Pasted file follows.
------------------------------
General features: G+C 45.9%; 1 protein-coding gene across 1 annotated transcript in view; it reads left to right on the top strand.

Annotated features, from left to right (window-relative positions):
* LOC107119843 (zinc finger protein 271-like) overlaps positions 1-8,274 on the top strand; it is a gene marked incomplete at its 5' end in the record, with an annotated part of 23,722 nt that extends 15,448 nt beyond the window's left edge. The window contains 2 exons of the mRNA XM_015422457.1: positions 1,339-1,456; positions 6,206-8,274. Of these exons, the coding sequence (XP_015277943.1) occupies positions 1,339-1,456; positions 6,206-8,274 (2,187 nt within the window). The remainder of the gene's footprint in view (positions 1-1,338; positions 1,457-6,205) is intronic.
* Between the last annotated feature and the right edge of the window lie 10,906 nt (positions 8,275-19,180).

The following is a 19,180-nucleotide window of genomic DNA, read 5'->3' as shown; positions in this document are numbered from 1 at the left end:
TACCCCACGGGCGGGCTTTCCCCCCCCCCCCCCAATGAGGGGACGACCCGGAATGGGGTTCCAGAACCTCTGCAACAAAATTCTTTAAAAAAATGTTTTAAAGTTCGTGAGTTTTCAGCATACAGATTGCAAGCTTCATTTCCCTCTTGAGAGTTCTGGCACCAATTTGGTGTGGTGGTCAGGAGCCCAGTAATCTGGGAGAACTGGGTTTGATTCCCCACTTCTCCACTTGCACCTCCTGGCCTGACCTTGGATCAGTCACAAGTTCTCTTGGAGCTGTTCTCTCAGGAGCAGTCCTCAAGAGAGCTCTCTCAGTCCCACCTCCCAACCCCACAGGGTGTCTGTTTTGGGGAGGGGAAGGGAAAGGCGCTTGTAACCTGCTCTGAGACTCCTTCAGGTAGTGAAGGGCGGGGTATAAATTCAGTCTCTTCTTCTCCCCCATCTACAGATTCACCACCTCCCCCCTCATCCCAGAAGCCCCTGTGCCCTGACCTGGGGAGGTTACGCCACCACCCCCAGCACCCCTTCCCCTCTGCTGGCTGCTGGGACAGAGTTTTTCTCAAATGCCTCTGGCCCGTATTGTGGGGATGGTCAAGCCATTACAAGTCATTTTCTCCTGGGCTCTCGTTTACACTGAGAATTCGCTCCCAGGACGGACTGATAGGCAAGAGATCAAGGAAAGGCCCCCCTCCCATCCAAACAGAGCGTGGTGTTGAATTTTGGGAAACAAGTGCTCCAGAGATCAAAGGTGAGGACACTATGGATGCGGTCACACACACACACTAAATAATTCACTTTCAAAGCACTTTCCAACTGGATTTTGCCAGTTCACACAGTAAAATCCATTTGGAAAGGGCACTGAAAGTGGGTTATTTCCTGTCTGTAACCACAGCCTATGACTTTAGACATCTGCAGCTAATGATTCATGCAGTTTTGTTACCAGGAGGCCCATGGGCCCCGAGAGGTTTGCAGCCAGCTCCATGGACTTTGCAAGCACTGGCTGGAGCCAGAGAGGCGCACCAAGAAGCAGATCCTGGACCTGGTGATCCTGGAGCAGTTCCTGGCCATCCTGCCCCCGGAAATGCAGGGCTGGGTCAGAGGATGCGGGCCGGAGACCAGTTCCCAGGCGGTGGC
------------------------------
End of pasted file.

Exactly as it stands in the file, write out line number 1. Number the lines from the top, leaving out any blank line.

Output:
General features: G+C 45.9%; 1 protein-coding gene across 1 annotated transcript in view; it reads left to right on the top strand.